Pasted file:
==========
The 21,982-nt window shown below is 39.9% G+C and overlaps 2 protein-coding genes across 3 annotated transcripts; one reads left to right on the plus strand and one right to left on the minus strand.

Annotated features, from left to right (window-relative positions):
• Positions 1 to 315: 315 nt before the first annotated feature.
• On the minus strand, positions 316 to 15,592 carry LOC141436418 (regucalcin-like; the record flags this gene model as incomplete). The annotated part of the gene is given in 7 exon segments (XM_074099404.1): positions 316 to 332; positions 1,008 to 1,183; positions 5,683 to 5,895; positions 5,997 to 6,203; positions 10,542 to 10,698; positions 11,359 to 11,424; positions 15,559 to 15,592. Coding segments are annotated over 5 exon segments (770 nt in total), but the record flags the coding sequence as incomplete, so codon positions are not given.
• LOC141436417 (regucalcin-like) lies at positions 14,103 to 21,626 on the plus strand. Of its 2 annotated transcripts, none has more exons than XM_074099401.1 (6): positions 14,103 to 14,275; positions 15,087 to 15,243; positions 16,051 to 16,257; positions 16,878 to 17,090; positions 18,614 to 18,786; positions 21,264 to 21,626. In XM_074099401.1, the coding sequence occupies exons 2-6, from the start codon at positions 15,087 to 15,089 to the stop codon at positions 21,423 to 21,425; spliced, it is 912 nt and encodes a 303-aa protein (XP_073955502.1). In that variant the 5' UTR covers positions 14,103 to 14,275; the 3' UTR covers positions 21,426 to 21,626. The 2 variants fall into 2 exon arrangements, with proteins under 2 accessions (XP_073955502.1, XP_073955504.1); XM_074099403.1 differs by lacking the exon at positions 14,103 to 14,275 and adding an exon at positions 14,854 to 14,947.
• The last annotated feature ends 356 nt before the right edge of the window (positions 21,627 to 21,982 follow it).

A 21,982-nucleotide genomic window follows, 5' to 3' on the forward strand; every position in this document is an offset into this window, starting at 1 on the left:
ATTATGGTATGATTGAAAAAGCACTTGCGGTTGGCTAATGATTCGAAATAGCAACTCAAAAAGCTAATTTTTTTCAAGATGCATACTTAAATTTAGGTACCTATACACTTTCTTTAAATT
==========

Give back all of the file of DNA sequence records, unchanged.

The 21,982-nt window shown below is 39.9% G+C and overlaps 2 protein-coding genes across 3 annotated transcripts; one reads left to right on the plus strand and one right to left on the minus strand.

Annotated features, from left to right (window-relative positions):
• Positions 1 to 315: 315 nt before the first annotated feature.
• On the minus strand, positions 316 to 15,592 carry LOC141436418 (regucalcin-like; the record flags this gene model as incomplete). The annotated part of the gene is given in 7 exon segments (XM_074099404.1): positions 316 to 332; positions 1,008 to 1,183; positions 5,683 to 5,895; positions 5,997 to 6,203; positions 10,542 to 10,698; positions 11,359 to 11,424; positions 15,559 to 15,592. Coding segments are annotated over 5 exon segments (770 nt in total), but the record flags the coding sequence as incomplete, so codon positions are not given.
• LOC141436417 (regucalcin-like) lies at positions 14,103 to 21,626 on the plus strand. Of its 2 annotated transcripts, none has more exons than XM_074099401.1 (6): positions 14,103 to 14,275; positions 15,087 to 15,243; positions 16,051 to 16,257; positions 16,878 to 17,090; positions 18,614 to 18,786; positions 21,264 to 21,626. In XM_074099401.1, the coding sequence occupies exons 2-6, from the start codon at positions 15,087 to 15,089 to the stop codon at positions 21,423 to 21,425; spliced, it is 912 nt and encodes a 303-aa protein (XP_073955502.1). In that variant the 5' UTR covers positions 14,103 to 14,275; the 3' UTR covers positions 21,426 to 21,626. The 2 variants fall into 2 exon arrangements, with proteins under 2 accessions (XP_073955502.1, XP_073955504.1); XM_074099403.1 differs by lacking the exon at positions 14,103 to 14,275 and adding an exon at positions 14,854 to 14,947.
• The last annotated feature ends 356 nt before the right edge of the window (positions 21,627 to 21,982 follow it).

A 21,982-nucleotide genomic window follows, 5' to 3' on the forward strand; every position in this document is an offset into this window, starting at 1 on the left:
ATTATGGTATGATTGAAAAAGCACTTGCGGTTGGCTAATGATTCGAAATAGCAACTCAAAAAGCTAATTTTTTTCAAGATGCATACTTAAATTTAGGTACCTATACACTTTCTTTAAATT